Uncapping the daily care fee is the best option for boosting the declining revenue of residential aged care organisations, an aged care consultant tells AAA.
Grant Corderoy, senior partner with aged care accountancy and benchmarking firm StewartBrown, said the current funding and revenue arrangements were making it “very tight” for the majority of residential aged care providers.
The only real opportunity available today is to make a surplus through the aged care funding instrument, but any potential to do that is reduced by freezes on the indexation of ACFI and facilities under staffing squeezes, he said.
This makes the Tune Review recommendation to allow providers to charge a higher daily fee “critical to residential facilities to allow an increase in revenue,” Mr Corderoy told Australian Ageing Agenda.
Facilities can offer additional optional services today and while some are providing those, many especially in the not-for-profit sector are not, he said.
Mr Corderoy was speaking to AAA last week following his presentation on financial sustainability for the aged care sector at the recent SA Care Revenue Symposium in Adelaide, the first event in a national series underway by Aged and Community Services Australia.
He said StewartBrown benchmarking data of over 950 facilities showed facilities were losing $43 per bed per day on the gap between a resident’s daily living expenses and the revenue received from the basic daily fee.
The daily fee, which covers everyday living costs, is set at 80 per cent of the single pension and currently $49.42.
The Tune Review recommended changes to the basic daily fee including a requirement for providers to charge a minimum fee while allowing them to charge a higher fee to non-low means residents, with fees in excess of $100 to be approved by the pricing commissioner.
As previously reported, aged care peaks ACSA, Leading Age Services Australia, the Aged Care Guild and Catholic Health Australia have given their support to allow providers to charge a higher daily fee to wealthier seniors, although CHA argued the higher fee should still be capped.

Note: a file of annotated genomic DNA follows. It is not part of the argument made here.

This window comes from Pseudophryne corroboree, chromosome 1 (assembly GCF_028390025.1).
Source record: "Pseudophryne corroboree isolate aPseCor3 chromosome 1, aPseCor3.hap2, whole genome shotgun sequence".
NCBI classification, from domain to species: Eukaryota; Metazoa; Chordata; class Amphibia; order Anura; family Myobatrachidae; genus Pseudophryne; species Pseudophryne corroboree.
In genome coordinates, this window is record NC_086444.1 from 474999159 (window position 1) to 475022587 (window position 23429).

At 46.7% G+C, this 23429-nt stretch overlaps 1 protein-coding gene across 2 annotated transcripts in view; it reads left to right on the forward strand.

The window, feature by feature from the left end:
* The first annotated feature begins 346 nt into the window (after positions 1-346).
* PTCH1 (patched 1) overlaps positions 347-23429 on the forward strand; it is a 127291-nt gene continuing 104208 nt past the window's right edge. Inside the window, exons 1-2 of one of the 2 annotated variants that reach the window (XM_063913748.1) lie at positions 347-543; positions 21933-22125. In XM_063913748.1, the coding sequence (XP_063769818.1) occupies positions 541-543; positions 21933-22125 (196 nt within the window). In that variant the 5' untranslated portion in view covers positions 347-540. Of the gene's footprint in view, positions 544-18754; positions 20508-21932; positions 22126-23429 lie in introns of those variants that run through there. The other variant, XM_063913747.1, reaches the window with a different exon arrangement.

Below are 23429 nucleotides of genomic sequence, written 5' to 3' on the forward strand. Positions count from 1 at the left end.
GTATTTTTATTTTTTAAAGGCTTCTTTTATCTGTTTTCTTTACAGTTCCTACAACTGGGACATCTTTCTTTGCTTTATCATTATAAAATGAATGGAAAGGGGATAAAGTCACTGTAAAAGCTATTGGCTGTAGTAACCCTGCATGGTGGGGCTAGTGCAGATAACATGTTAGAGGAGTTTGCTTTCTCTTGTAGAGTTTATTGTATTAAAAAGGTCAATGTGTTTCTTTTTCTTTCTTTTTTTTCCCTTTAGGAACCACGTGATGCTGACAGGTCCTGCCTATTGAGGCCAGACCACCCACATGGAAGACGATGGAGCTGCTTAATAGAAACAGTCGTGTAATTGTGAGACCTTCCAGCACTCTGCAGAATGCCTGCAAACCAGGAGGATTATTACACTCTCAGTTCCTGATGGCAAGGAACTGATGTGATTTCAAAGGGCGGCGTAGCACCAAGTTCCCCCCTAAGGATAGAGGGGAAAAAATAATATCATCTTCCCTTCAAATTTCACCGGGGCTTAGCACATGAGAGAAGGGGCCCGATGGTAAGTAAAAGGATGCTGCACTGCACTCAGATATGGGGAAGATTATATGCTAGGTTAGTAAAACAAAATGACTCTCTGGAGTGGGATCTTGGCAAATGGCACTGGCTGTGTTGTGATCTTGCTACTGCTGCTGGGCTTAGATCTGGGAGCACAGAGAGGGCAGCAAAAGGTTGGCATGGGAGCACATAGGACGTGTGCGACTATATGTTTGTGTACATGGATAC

The Federal Government flagged in its December mid-year budget update that it would respond to the 38 recommendations of last year’s review of aged care by David Tune in the 2018-19 Budget to be handed down in May.
Implementing an uncapped fee
If the government does legislate to deregulate the daily fee, Mr Corderoy said there were still decisions to be made by facilities on how that would be implemented.
Facilities may rightly ask “if we’re providing these services now, how do we suddenly charge more? If 40 per cent of residents on average are supported have they got the revenue base to increase the fee?” he said. “No provider wants a two-tiered system.”
Mr Corderoy suggested “the fix going forward” was for facilities to provide a range of services over the duration of a resident’s stay.
“Early on this might be meals and recreation, later on it might lean towards end of life and palliative care,” he said.
Providers advised to consider bonds
Last Wednesday providers were told they could double their investment return for a little additional risk at a briefing in Adelaide, also hosted by ACSA.
Justin McCarthy of fixed-income brokers Mint Partners said there was some potential for raising additional revenue by investing in bonds.
For most aged care providers, much of their excess cash or investments are in term deposits, which are yielding about 2.5 per cent as interest rates keep coming down, Mr McCarthy said.
At the briefing, he advised participants on the bond market and options for taking money out of term deposits and putting it into bonds.
“For almost the same risk or a very marginal increase in risk, providers at present could double their return – to about 5 or 5.5 per cent,” he told AAA.
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